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  • Rights: DairyNZ and The University of Waikato Te Whare Wānanga o Waikato
    Published 15 April 2021 Referencing Hub media

    It’s a misunderstanding that methane emissions come from the back end of cows. Fortunately, they are burped out, which means we can target the start of the digestive system to find ways to reduce emissions. The DairyNZ experts in this video are researching how forages like plantain may help reduce the amount of methane in cow burps.

    Question for discussion:

    • What causes cows to produce methane?


    Holly Flay

    Methane is an incredibly important gas that’s playing a role in global warming, and we need to play our part in the dairy industry to help reduce those emissions. Methane is one of the byproducts of cow digestion. It largely is burped out. There’s minimal amounts of microbial fermentation that happens in the large intestines as well, which means they fart out a very minimal amount of methane. But most of it comes out the front end. So it’s cow burps, not cow farts.

    Dr Elena Minnée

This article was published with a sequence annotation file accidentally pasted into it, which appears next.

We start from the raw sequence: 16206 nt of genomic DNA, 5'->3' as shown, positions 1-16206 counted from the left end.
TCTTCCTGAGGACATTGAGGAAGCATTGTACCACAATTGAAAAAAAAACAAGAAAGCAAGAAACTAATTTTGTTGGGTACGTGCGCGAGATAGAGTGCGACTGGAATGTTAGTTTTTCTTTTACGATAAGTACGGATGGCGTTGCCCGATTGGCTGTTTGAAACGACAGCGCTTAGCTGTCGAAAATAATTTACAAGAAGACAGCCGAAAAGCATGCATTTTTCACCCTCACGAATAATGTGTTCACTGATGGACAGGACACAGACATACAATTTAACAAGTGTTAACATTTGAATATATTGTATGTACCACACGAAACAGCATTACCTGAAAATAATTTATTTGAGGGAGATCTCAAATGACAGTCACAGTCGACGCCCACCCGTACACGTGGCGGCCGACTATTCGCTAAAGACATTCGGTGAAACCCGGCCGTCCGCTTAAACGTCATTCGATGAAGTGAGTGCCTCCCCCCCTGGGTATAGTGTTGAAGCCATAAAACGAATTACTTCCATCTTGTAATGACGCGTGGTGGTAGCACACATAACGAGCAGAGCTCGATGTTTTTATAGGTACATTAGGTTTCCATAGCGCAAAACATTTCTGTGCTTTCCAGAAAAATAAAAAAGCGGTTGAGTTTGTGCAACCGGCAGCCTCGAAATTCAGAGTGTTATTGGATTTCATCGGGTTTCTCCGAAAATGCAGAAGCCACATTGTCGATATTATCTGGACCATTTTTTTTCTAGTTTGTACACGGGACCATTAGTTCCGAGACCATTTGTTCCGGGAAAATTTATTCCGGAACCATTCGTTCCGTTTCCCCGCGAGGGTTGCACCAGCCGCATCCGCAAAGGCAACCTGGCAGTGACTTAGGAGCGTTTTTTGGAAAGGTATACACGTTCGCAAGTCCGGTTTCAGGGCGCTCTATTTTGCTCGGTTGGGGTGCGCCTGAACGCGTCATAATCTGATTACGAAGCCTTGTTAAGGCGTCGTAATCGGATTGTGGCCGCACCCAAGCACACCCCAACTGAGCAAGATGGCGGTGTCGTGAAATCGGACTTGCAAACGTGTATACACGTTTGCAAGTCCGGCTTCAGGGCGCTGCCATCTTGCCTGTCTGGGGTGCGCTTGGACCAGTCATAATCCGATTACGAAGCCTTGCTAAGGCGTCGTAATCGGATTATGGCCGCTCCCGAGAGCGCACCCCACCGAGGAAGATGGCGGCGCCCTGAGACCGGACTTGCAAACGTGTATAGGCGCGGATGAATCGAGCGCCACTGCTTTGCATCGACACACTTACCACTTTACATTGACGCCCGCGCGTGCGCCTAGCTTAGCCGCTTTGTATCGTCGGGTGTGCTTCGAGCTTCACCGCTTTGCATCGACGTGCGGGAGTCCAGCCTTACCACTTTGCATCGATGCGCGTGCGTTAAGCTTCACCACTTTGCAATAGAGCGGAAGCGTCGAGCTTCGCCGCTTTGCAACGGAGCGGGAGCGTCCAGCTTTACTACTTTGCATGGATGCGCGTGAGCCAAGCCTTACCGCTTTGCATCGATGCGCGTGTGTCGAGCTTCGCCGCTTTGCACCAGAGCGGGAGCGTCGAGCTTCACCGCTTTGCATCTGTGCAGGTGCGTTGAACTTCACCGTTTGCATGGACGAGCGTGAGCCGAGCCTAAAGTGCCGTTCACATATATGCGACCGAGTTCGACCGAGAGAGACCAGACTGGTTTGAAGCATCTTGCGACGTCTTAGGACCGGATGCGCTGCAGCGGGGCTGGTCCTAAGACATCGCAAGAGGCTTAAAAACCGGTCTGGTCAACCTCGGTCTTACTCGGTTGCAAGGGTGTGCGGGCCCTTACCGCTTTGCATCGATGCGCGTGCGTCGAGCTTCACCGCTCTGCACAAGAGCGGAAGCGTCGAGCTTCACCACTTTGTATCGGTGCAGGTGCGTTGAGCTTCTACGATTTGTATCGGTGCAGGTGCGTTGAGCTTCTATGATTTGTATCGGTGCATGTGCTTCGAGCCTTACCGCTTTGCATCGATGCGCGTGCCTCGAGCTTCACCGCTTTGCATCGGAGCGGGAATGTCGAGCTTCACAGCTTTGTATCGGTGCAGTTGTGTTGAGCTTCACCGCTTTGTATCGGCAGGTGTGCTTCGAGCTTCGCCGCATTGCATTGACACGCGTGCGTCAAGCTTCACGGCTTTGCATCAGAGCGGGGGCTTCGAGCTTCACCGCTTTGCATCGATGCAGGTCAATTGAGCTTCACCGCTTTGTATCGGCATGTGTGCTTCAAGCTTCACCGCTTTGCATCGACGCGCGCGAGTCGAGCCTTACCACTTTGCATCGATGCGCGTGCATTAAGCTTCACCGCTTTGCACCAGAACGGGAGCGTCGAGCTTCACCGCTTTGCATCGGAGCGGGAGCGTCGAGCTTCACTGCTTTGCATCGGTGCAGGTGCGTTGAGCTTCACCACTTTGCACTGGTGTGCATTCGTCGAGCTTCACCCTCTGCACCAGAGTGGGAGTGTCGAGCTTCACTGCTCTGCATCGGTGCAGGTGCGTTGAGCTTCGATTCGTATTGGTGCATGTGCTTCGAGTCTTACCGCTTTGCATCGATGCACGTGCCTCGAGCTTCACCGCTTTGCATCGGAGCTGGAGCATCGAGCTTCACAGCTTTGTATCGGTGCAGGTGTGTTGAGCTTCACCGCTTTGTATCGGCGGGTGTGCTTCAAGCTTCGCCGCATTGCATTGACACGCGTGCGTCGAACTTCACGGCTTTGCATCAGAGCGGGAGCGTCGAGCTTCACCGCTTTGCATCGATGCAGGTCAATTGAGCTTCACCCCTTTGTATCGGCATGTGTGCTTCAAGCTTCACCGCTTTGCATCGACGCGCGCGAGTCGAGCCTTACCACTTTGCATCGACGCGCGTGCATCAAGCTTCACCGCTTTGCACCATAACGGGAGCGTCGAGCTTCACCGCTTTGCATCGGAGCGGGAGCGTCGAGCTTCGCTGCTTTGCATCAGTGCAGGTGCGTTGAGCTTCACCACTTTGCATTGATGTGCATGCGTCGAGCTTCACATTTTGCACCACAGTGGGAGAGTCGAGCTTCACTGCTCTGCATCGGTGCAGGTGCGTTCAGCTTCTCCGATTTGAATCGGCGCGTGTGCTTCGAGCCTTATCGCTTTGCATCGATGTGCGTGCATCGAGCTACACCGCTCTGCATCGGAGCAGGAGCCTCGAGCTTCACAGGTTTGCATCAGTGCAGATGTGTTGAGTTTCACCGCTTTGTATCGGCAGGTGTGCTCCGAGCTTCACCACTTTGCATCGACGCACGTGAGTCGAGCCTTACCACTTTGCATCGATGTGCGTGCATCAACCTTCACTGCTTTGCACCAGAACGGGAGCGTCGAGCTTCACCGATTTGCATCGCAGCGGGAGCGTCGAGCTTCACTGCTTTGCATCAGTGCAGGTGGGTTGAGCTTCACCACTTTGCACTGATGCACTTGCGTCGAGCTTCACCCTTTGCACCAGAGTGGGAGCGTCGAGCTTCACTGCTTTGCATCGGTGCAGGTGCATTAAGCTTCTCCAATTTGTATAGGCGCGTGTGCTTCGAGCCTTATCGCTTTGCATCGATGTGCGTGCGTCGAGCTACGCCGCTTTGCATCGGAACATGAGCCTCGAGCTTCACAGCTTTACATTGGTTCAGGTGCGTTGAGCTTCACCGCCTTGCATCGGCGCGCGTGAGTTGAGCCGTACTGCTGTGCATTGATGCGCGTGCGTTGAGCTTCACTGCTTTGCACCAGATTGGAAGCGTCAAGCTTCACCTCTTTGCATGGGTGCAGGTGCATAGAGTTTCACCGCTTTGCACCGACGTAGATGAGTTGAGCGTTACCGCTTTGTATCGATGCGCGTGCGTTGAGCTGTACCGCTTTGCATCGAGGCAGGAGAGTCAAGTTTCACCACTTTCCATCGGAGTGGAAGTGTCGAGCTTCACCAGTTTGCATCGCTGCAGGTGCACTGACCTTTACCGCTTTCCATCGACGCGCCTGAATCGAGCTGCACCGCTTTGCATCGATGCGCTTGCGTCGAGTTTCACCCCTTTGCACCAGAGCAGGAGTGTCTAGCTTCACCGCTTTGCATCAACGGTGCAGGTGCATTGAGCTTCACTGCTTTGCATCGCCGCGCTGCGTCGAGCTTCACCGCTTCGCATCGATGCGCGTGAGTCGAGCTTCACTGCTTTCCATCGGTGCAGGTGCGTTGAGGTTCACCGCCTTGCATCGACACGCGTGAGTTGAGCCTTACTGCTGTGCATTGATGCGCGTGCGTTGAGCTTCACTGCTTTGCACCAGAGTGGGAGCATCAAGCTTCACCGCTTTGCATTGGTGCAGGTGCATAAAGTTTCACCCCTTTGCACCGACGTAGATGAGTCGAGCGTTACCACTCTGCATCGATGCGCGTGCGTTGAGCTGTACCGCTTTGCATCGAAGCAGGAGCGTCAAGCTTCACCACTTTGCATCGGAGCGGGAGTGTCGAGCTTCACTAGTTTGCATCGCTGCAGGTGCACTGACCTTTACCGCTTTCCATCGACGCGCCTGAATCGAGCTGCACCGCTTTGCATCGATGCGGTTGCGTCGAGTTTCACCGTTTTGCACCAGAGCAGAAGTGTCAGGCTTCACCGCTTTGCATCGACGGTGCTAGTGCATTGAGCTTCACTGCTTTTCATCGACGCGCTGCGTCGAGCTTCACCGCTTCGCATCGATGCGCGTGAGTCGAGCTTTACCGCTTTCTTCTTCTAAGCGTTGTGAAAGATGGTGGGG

Their first stomach – their amazing rumen, which we do not have – is a big fermentation vat of microbes that are busy bubbling away, fermenting away like your ginger beer. And that produces methane gas, and that gas is burped out of there.

    Kieran McCahon

    So, it’s really important that the vast majority or methane comes from the cow out the mouth – whether that’s through breathing or through belching – through the rumination process. That means we’ve got an incredible solution to be able to influence the rumination process – the rumen microbiology – to reduce the amount of methane that is ultimately belched out by the cow.

    Holly Flay
    Dr Elena Minnée
    Kieran McCahon


    This resource has been produced with the support of DairyNZ.

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